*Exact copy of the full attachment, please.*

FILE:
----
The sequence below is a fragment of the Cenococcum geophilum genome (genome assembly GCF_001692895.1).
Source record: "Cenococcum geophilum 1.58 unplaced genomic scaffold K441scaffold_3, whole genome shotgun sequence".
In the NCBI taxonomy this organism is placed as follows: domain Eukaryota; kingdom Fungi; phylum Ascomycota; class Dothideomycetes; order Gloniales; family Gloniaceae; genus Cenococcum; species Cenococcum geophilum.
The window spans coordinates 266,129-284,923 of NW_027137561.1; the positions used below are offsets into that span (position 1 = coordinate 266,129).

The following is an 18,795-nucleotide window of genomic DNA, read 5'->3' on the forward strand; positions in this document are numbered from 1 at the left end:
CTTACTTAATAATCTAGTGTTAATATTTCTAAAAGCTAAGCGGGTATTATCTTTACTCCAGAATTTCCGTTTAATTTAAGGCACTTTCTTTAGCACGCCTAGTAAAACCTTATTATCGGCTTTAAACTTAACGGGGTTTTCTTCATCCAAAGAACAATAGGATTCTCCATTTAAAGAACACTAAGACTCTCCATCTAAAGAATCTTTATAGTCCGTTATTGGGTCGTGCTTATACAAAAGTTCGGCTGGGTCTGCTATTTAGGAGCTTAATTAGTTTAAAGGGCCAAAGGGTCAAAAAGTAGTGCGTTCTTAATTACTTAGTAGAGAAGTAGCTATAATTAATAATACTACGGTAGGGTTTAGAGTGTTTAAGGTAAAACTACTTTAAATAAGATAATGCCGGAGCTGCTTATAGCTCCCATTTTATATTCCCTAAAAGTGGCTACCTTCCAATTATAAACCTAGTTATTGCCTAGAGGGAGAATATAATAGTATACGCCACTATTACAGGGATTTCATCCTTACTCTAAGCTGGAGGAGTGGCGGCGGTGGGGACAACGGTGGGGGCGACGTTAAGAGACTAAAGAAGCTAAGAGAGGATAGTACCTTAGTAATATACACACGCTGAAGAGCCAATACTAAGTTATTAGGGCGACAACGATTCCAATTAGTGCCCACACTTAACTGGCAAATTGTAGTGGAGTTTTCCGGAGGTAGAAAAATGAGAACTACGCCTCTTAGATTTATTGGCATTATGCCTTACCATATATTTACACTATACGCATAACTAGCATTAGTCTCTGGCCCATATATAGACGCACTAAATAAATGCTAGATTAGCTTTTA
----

The sequence below is a fragment of the Cenococcum geophilum genome (genome assembly GCF_001692895.1).
Source record: "Cenococcum geophilum 1.58 unplaced genomic scaffold K441scaffold_3, whole genome shotgun sequence".
In the NCBI taxonomy this organism is placed as follows: domain Eukaryota; kingdom Fungi; phylum Ascomycota; class Dothideomycetes; order Gloniales; family Gloniaceae; genus Cenococcum; species Cenococcum geophilum.
The window spans coordinates 266,129-284,923 of NW_027137561.1; the positions used below are offsets into that span (position 1 = coordinate 266,129).

The following is an 18,795-nucleotide window of genomic DNA, read 5'->3' on the forward strand; positions in this document are numbered from 1 at the left end:
CTTACTTAATAATCTAGTGTTAATATTTCTAAAAGCTAAGCGGGTATTATCTTTACTCCAGAATTTCCGTTTAATTTAAGGCACTTTCTTTAGCACGCCTAGTAAAACCTTATTATCGGCTTTAAACTTAACGGGGTTTTCTTCATCCAAAGAACAATAGGATTCTCCATTTAAAGAACACTAAGACTCTCCATCTAAAGAATCTTTATAGTCCGTTATTGGGTCGTGCTTATACAAAAGTTCGGCTGGGTCTGCTATTTAGGAGCTTAATTAGTTTAAAGGGCCAAAGGGTCAAAAAGTAGTGCGTTCTTAATTACTTAGTAGAGAAGTAGCTATAATTAATAATACTACGGTAGGGTTTAGAGTGTTTAAGGTAAAACTACTTTAAATAAGATAATGCCGGAGCTGCTTATAGCTCCCATTTTATATTCCCTAAAAGTGGCTACCTTCCAATTATAAACCTAGTTATTGCCTAGAGGGAGAATATAATAGTATACGCCACTATTACAGGGATTTCATCCTTACTCTAAGCTGGAGGAGTGGCGGCGGTGGGGACAACGGTGGGGGCGACGTTAAGAGACTAAAGAAGCTAAGAGAGGATAGTACCTTAGTAATATACACACGCTGAAGAGCCAATACTAAGTTATTAGGGCGACAACGATTCCAATTAGTGCCCACACTTAACTGGCAAATTGTAGTGGAGTTTTCCGGAGGTAGAAAAATGAGAACTACGCCTCTTAGATTTATTGGCATTATGCCTTACCATATATTTACACTATACGCATAACTAGCATTAGTCTCTGGCCCATATATAGACGCACTAAATAAATGCTAGATTAGCTTTTA